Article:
Government needs to seek a broader, better tax outlook

The roiling debate this week over taxing, spending and the state of the budget has sharpened the dilemma facing the Albanese government. Boiled down, it has started publicly deliberating on whether to break its election promise of fully implementing the stage three tax cuts as legislated in 2019 by the Morrison government. The calls for it to do so are based on fairness: the vast bulk of the benefit of these cuts flow to high-income earners.

Due to take effect from July 1, 2024, the cost of those cuts has been estimated at $243 billion over 10 years, though the government now suspects it might be more. The new tax regime would abolish the 37 per cent marginal tax rate for those earning over $120,000. It would also reduce the 32.5 per cent tax rate to 30 per cent for people earning between $45,000 and $200,000. Every dollar earned over $200,000 would continue to be taxed at the 45 per cent tax rate.

Jim Chalmers needs to broaden the discussion beyond the stage 3 tax cuts.Credit:Alex Ellinghausen

Doing most of the heavy lifting in preparing the public for a possible shift is Treasurer Jim Chalmers. He wants a “big national conversation” about how it will fund the growing demand for government services and shoehorn more than $2.4 billion in election spending promises into his October budget while high inflation, a rising interest rate bill, growing expenditure in crucial areas such as health and disability services, and gloomy global growth forecasts put pressure on the bottom line.

But Chalmers knows full well that, while he may put the economic case for a shift in policy, to abandon the election promise would be politically damaging, perhaps fatal, for the government, if handled badly. Labor has good reason to worry. Former prime minister Kevin Rudd saw his leadership decimated in 2010 when he delayed the promised emissions trading scheme and Julia Gillard suffered the same fate later that year when she did a deal with the Greens on a price on carbon only months after promising there would be no carbon tax.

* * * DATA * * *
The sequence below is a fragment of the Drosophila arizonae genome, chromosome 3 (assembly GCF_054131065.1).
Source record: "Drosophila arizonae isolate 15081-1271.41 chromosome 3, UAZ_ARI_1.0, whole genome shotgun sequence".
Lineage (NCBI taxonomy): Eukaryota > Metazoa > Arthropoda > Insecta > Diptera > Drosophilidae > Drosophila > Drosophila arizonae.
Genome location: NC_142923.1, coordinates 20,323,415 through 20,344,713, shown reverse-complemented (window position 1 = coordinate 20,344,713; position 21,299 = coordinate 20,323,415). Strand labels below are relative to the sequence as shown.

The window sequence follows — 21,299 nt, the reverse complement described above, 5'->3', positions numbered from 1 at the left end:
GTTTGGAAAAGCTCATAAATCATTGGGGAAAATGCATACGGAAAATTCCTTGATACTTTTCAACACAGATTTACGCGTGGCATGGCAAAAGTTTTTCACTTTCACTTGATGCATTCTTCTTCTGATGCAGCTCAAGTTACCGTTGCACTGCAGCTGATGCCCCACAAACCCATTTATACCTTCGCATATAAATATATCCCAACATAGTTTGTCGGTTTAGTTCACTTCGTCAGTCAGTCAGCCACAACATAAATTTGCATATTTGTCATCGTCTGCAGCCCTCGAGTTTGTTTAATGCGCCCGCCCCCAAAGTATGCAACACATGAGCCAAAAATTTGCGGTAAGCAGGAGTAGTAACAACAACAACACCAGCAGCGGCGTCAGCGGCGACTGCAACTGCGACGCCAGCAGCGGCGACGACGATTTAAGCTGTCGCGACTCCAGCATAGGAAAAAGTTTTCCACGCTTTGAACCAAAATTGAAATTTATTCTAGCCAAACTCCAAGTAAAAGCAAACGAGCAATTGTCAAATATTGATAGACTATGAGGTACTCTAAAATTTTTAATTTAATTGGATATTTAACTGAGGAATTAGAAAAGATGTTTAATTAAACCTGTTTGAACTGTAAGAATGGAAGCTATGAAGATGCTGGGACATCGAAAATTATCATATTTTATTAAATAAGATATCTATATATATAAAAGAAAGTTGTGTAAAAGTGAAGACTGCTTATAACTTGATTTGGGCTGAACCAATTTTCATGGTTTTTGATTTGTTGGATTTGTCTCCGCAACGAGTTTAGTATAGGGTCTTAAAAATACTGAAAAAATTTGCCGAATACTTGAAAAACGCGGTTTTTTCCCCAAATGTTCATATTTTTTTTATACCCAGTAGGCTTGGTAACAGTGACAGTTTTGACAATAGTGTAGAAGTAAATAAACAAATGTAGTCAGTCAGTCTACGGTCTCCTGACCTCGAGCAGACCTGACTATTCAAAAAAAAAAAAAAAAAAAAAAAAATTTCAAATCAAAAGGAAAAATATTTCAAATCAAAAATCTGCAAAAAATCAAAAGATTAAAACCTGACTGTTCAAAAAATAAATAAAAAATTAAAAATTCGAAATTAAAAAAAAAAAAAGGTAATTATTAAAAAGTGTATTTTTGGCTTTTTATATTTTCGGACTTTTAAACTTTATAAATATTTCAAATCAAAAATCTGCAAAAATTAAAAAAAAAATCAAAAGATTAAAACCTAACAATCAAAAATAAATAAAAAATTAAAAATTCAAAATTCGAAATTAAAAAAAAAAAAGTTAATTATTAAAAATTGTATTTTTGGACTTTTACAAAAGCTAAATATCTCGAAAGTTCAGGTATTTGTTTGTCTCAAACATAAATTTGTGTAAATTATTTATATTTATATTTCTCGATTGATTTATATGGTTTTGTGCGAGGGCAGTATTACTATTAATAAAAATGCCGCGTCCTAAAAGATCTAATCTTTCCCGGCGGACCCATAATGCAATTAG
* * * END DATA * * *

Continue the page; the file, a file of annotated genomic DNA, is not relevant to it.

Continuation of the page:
Opposition Leader Peter Dutton and his front bench have been sharpening their attack lines all week.

That is why some in Labor are publicly advocating that it should stick with its promise to deliver the tax cuts. Andrew Leigh, assistant minister for competition, charities and treasury, told Sky News: “We are sticking to the policies we took to the election. I think that’s important for the integrity of the democracy.”

But much of this debate presupposes that Labor has only a binary option before it: either keep the tax cuts, or ditch them. There are, of course, other options, and The Age would argue that, in the two years until these policies are due to be implemented, any responsible government should be trying to work out what is best possible policy.

There is a strong case for targeted income tax cuts that address bracket creep. Barrenjoey senior economist Johnathan McMenamin has pointed out that people moving into higher tax brackets due to inflation have been “weighing on household income growth for quite some time”. The greatest effects of bracket creep occur at the higher income levels.

Low and middle income earners received the bulk of the financial benefits from the stage two tax cuts that began in July 2020. But those benefits could be largely knocked out by the end of the low and middle-income tax offset, which is expected to be phased out next year.

The offset costs more than $12 billion, and an analysis reported by senior economics correspondent Shane Wright shows that its removal will reduce the annual take-home pay of 10.2 million people who earn between $48,000 and $126,000 by $1500. For those earning $90,000 or less, even if the stage three tax cut goes through, they will still be worse off after the loss of the offset. If the stage three cuts are scrapped, they will be even further behind.

But focusing the argument only on the stage three cuts means this debate is too narrow. As Rod Sims, former head of the Australian Competition and Consumer Commission, argued this week, the Australian budget is in structural deficit — it will not be able to fund its vital services without rasing more taxes. He added that personal and company taxpayers are already shouldering more than their fair share of the burden, contributing more than 70 per cent of our tax revenue.

The CEO of the Grattan Institute, Danielle Wood, recently made the case for looking elsewhere. She named family trusts, capital gains tax, negative gearing and superannuation tax concessions as fertile fields. In our view, it is incumbent on Chalmers and the current parliament to open up that broader tax debate.

It’s inevitable that this discussion will get bogged down in a black and white political fight about broken election promises. A competent government, one that can explain what it is doing and why, would be able to talk its way through this. But our only recent experience of this is of governments who lack the competence to make the case for big reforms. For the sake of the country, we should hope this government is up to the task.

Michael Bachelard sends an exclusive newsletter to subscribers each week. Sign up to receive his Note from the Editor.

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